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Political Indoctrination

Authoritarian regimes have always existed, even against the will of their citizens. Sometimes, especially against their will. Social science literature has pointed to three mechanisms that were employed by authoritarian regime leaders in order to maintain their control over these citizens and society overall. These mechanisms are repression, cooptation and indoctrination. More directly, people accept the legitimacy of the authoritarian leaders because otherwise they might face violence, because they are rationally co-interested in the upkeep of the regime, which may bring them direct advantages as well, or they are manipulated into believing in the legitimacy – or even perfection – of the regime. 

While repression and cooptation have been relatively amply studied in the political science literature, indoctrination has not been studied so much. And here is where my PhD research comes in. I am PhD researcher in the Social and Political Sciences Department of the European University Institute in Florence, Italy. I am working on my doctoral thesis under the supervision of professor Elias Dinas, previously at Oxford University. 

My thesis aims to offer a broad perspective on the indoctrinating intentions of communist governments in Eastern Europe, how they compare across countries and time, but especially how they compare in indoctrinating intentions to the textbooks of capitalist/liberal democratic regimes to the West. I plan to devise a research framework and a means to study political indoctrination in such regimes. Indoctrination itself is a highly nuanced phenomena that is encapsulated mostly in text that is written or disseminated by the authority of the political regime. In my research precisely, I focus on the written material with the highest likelihood to influence the belief system of young citizens of a country: their education. I will focus mostly on communist authoritarian regimes, as these offer the cases with the highest probability to find a wide, systematic effort to develop and inject these politically indoctrinating beliefs. 

Many researchers believe that textbooks used in communist countries were extremely loaded with ideas, biased readings of historic events or models of behavior that were meant to make children increase their acceptance of the authority of the communist party and state. Research in history has insisted on these effects in time, but the empirical tests for these ideas have been limited, mostly because of the monumental size of such a project. The belief was that indoctrination is a subtle phenomena, therefore it would have to be studied by the human eye, and the manual study of hundreds of textbooks would have been impractical or difficult to do outside of a subjective qualitative schema.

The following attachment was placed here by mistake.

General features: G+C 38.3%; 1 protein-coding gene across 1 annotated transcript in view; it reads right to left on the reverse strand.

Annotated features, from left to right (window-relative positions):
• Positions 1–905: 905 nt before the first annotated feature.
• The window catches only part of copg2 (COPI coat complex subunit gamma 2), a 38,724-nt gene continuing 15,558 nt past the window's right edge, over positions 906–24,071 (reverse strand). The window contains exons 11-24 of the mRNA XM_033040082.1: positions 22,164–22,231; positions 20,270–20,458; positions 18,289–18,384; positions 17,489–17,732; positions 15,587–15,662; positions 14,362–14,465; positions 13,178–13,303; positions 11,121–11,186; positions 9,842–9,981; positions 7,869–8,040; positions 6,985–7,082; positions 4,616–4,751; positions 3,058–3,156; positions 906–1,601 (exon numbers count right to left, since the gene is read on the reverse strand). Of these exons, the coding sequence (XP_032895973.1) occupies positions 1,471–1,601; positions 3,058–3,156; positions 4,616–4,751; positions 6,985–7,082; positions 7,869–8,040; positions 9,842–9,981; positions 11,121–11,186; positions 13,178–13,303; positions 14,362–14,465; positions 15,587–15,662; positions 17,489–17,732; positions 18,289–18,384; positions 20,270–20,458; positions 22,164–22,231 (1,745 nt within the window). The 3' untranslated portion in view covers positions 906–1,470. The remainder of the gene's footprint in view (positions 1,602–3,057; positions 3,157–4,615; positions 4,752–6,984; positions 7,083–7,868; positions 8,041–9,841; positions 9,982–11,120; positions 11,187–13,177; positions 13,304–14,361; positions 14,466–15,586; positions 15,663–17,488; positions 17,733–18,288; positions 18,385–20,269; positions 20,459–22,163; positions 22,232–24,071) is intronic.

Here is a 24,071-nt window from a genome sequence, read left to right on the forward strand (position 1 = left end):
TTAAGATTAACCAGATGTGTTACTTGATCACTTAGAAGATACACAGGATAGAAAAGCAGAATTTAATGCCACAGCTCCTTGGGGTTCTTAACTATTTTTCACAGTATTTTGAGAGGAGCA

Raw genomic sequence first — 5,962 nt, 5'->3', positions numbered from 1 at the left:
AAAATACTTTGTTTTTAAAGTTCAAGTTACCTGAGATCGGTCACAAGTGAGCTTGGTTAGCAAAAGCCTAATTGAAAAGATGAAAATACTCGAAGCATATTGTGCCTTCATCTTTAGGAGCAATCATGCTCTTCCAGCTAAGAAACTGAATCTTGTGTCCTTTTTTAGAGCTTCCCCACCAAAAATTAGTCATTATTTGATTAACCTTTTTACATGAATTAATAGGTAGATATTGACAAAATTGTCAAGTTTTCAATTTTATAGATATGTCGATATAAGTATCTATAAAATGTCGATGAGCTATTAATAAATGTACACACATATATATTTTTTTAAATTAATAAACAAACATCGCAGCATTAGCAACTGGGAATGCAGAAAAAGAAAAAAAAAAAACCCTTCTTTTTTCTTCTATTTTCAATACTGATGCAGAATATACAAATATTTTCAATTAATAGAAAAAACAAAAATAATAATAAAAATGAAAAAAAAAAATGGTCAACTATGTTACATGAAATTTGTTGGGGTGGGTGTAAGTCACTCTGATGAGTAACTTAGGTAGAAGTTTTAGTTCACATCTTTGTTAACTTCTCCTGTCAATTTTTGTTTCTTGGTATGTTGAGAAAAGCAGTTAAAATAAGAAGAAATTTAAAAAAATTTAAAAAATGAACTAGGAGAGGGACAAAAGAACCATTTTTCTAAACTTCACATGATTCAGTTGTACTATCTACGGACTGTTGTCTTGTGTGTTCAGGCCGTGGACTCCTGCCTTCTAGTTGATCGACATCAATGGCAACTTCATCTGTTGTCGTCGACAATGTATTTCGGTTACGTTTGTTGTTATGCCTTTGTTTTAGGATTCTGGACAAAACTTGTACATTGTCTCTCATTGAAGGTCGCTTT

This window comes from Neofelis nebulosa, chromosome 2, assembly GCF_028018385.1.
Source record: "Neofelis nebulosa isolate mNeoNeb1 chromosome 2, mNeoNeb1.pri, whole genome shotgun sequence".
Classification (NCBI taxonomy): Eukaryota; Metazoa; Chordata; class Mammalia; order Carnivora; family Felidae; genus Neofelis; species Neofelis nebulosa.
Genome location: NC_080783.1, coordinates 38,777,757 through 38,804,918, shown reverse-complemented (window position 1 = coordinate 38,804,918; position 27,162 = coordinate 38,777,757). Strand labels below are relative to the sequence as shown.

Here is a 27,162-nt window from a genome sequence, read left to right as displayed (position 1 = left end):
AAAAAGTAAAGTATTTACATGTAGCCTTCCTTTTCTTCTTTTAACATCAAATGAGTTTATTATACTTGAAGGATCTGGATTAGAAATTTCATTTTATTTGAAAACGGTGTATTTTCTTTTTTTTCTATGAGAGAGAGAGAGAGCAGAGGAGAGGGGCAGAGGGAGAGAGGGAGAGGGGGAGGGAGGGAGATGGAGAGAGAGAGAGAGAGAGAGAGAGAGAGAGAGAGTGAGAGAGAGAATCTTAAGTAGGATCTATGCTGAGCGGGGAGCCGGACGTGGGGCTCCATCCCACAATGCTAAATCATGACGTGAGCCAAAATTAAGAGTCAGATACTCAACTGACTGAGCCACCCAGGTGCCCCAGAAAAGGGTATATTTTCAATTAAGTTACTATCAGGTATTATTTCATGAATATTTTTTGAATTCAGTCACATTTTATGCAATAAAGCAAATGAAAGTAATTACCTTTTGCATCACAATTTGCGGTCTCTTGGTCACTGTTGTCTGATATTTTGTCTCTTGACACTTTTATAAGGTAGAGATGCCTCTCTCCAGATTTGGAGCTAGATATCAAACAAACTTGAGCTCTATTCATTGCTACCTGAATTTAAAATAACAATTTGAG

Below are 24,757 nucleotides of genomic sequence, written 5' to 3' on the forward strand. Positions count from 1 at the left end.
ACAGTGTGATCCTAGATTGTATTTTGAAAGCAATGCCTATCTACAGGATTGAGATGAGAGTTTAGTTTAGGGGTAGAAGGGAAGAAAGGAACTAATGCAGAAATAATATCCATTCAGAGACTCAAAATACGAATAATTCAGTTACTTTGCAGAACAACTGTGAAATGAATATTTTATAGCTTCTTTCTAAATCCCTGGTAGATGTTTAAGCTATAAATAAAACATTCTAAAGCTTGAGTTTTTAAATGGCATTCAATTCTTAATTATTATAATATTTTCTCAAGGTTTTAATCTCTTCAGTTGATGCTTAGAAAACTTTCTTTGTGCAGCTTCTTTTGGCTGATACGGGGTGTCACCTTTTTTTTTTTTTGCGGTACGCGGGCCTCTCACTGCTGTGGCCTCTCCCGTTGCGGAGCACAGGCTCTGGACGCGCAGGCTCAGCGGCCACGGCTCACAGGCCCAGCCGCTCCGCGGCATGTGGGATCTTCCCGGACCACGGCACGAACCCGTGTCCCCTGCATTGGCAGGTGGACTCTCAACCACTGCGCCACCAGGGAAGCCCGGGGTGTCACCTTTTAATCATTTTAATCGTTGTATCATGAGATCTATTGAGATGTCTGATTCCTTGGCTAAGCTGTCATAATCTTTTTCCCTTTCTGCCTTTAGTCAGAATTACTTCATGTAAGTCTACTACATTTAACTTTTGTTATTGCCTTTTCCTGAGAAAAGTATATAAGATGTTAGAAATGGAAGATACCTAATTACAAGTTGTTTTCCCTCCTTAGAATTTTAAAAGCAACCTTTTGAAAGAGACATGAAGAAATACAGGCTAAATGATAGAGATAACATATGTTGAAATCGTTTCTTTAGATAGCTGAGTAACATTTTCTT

Nonetheless, recent discoveries in the field of automated text analysis and machine learning have opened up an avenue for such texts to be studied in a more systematic framework, with quantitative tools. Dictionaries models, unsupervised learning, embeddings, these are just some of the tools that have been developed in recent years that could be used to study such subtle phenomena as political indoctrination. For this purpose, though, a large weight of the research itself is set on acquiring the texts that were injected with indoctrination in a clean and sleek machine-readable format. Automated text analysis tools will only be as good as is the text they are applied to. 

For that, the main thing this research needs is a reliable and faithful transfer of text from photocopies of textbooks that are sometimes up to 70 years old into a good machine-readable format. At this point, I have acquired close to 150 photocopied textbooks from multiple countries, in multiple languages. In order to transfer them into a functional machine-readable format, I have decided the best thing to do is use Abbyy Cloud OCR SDK – – which is the state of the art in OCR in the world. 

Ultimately, the quality of the texts I get to parse into R’s quantitative text analysis tools will be a large and important driver of the quality of results that I achieve. For that purpose, I am as interested as can be to make sure that these textbooks are OCR-ed to the best quality possible. 

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